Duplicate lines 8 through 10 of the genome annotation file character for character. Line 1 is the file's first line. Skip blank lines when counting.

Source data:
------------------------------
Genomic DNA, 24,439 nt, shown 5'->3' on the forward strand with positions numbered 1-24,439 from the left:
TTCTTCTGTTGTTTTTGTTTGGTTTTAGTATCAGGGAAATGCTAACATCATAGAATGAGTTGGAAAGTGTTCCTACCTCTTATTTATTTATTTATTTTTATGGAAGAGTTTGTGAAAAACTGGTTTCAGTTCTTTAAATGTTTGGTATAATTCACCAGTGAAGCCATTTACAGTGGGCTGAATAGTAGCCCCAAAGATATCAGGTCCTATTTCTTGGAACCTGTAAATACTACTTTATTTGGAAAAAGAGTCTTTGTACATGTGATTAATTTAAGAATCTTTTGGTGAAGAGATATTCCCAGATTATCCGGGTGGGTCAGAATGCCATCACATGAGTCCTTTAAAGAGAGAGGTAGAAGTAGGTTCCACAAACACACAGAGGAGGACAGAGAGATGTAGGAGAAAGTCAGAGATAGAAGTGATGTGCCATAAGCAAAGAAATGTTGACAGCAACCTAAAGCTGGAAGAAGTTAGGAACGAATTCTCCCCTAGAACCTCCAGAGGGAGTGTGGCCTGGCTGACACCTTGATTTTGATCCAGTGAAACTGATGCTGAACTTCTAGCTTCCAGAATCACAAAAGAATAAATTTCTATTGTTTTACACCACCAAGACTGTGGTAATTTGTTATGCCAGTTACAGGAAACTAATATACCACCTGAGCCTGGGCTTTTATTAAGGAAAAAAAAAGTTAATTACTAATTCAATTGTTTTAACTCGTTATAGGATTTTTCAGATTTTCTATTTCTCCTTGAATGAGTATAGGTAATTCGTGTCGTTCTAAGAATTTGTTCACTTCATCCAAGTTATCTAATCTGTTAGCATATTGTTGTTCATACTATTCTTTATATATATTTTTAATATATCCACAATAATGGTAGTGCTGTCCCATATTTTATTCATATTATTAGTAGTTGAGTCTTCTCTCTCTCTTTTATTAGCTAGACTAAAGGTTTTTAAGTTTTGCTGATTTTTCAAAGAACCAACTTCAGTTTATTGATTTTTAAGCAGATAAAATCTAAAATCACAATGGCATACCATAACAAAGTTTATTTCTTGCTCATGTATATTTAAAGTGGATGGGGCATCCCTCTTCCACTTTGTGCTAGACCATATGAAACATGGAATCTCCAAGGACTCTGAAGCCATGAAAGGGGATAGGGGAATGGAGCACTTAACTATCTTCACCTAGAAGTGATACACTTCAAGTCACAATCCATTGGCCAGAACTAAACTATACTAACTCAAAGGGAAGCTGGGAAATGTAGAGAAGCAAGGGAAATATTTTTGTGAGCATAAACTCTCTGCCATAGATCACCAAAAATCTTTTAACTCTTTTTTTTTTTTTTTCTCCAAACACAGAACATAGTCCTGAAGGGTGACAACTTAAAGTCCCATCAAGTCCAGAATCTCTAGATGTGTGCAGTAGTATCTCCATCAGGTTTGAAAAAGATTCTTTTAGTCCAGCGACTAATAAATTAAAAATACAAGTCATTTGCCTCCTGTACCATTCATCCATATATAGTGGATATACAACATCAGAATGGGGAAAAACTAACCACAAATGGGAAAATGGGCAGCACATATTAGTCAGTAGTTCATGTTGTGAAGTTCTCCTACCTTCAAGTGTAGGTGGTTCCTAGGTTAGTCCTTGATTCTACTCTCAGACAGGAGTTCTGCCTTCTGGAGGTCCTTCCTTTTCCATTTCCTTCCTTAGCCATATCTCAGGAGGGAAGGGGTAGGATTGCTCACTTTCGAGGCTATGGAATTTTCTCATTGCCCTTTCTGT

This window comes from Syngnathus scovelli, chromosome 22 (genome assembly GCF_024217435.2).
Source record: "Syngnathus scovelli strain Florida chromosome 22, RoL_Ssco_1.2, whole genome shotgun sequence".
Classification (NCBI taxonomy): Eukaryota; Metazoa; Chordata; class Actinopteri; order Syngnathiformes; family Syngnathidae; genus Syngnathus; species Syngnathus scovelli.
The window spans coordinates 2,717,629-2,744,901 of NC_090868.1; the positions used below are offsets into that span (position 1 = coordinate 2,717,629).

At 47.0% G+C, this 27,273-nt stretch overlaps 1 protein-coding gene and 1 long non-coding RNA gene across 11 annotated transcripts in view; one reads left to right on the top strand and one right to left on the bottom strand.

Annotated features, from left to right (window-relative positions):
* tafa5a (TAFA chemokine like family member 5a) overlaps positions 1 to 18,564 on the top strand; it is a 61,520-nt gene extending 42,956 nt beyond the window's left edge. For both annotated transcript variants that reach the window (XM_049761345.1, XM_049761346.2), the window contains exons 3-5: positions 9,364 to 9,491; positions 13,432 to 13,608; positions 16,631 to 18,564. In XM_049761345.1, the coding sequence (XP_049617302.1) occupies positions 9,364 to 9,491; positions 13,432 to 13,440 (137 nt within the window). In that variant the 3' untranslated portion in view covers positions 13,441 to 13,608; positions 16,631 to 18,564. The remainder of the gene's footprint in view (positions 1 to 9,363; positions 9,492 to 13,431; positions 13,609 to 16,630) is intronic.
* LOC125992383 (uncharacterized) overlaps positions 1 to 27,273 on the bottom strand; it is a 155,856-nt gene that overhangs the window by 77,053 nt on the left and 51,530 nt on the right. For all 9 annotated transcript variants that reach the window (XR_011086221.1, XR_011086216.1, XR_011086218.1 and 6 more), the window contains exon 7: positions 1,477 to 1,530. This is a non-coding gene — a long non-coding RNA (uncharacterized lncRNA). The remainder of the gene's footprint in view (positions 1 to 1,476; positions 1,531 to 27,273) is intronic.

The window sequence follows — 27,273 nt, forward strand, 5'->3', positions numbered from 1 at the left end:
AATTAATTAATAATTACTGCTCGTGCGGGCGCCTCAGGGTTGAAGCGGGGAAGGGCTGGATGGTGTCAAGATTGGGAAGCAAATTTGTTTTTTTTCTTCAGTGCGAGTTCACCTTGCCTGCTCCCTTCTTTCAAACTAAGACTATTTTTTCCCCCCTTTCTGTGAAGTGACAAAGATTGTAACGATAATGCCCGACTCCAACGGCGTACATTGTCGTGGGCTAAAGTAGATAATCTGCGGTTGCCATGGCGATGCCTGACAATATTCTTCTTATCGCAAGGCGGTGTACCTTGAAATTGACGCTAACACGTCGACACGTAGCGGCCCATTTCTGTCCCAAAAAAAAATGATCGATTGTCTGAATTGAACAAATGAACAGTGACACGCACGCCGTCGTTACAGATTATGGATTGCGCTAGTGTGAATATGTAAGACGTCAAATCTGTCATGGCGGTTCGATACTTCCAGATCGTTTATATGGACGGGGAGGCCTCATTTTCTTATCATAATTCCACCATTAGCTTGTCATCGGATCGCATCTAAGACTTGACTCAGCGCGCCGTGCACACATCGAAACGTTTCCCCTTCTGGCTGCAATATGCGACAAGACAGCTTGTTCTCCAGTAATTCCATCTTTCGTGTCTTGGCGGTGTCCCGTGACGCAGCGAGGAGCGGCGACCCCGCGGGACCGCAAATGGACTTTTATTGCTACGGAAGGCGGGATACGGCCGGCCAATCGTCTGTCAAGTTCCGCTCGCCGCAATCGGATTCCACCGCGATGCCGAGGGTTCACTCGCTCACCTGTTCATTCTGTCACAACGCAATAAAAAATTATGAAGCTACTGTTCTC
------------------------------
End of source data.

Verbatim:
Annotated features, from left to right (window-relative positions):
* tafa5a (TAFA chemokine like family member 5a) overlaps positions 1 to 18,564 on the top strand; it is a 61,520-nt gene extending 42,956 nt beyond the window's left edge. For both annotated transcript variants that reach the window (XM_049761345.1, XM_049761346.2), the window contains exons 3-5: positions 9,364 to 9,491; positions 13,432 to 13,608; positions 16,631 to 18,564. In XM_049761345.1, the coding sequence (XP_049617302.1) occupies positions 9,364 to 9,491; positions 13,432 to 13,440 (137 nt within the window). In that variant the 3' untranslated portion in view covers positions 13,441 to 13,608; positions 16,631 to 18,564. The remainder of the gene's footprint in view (positions 1 to 9,363; positions 9,492 to 13,431; positions 13,609 to 16,630) is intronic.
* LOC125992383 (uncharacterized) overlaps positions 1 to 27,273 on the bottom strand; it is a 155,856-nt gene that overhangs the window by 77,053 nt on the left and 51,530 nt on the right. For all 9 annotated transcript variants that reach the window (XR_011086221.1, XR_011086216.1, XR_011086218.1 and 6 more), the window contains exon 7: positions 1,477 to 1,530. This is a non-coding gene — a long non-coding RNA (uncharacterized lncRNA). The remainder of the gene's footprint in view (positions 1 to 1,476; positions 1,531 to 27,273) is intronic.